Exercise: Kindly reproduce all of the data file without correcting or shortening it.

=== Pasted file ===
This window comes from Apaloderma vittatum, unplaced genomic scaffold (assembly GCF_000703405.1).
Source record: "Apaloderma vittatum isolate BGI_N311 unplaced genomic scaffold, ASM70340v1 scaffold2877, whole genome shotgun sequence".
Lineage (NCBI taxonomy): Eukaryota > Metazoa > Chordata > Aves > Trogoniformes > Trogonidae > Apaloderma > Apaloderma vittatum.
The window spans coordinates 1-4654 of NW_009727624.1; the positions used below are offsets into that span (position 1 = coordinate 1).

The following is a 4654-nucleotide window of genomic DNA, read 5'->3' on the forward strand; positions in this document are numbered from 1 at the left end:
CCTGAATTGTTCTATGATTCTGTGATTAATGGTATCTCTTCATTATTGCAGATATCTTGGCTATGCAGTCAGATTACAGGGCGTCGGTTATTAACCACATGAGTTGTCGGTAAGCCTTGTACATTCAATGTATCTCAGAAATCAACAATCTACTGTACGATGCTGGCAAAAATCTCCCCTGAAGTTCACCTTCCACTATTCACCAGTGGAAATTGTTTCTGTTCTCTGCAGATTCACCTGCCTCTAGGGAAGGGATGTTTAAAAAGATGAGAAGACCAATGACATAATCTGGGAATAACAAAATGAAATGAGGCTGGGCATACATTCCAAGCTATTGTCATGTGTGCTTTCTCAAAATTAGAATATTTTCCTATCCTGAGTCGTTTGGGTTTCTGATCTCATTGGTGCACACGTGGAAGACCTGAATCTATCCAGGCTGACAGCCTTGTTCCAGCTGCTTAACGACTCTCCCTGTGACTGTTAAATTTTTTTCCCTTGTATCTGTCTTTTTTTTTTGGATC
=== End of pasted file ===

This window comes from Apaloderma vittatum, unplaced genomic scaffold (assembly GCF_000703405.1).
Source record: "Apaloderma vittatum isolate BGI_N311 unplaced genomic scaffold, ASM70340v1 scaffold2877, whole genome shotgun sequence".
Lineage (NCBI taxonomy): Eukaryota > Metazoa > Chordata > Aves > Trogoniformes > Trogonidae > Apaloderma > Apaloderma vittatum.
The window spans coordinates 1-4654 of NW_009727624.1; the positions used below are offsets into that span (position 1 = coordinate 1).

The following is a 4654-nucleotide window of genomic DNA, read 5'->3' on the forward strand; positions in this document are numbered from 1 at the left end:
CCTGAATTGTTCTATGATTCTGTGATTAATGGTATCTCTTCATTATTGCAGATATCTTGGCTATGCAGTCAGATTACAGGGCGTCGGTTATTAACCACATGAGTTGTCGGTAAGCCTTGTACATTCAATGTATCTCAGAAATCAACAATCTACTGTACGATGCTGGCAAAAATCTCCCCTGAAGTTCACCTTCCACTATTCACCAGTGGAAATTGTTTCTGTTCTCTGCAGATTCACCTGCCTCTAGGGAAGGGATGTTTAAAAAGATGAGAAGACCAATGACATAATCTGGGAATAACAAAATGAAATGAGGCTGGGCATACATTCCAAGCTATTGTCATGTGTGCTTTCTCAAAATTAGAATATTTTCCTATCCTGAGTCGTTTGGGTTTCTGATCTCATTGGTGCACACGTGGAAGACCTGAATCTATCCAGGCTGACAGCCTTGTTCCAGCTGCTTAACGACTCTCCCTGTGACTGTTAAATTTTTTTCCCTTGTATCTGTCTTTTTTTTTTGGATC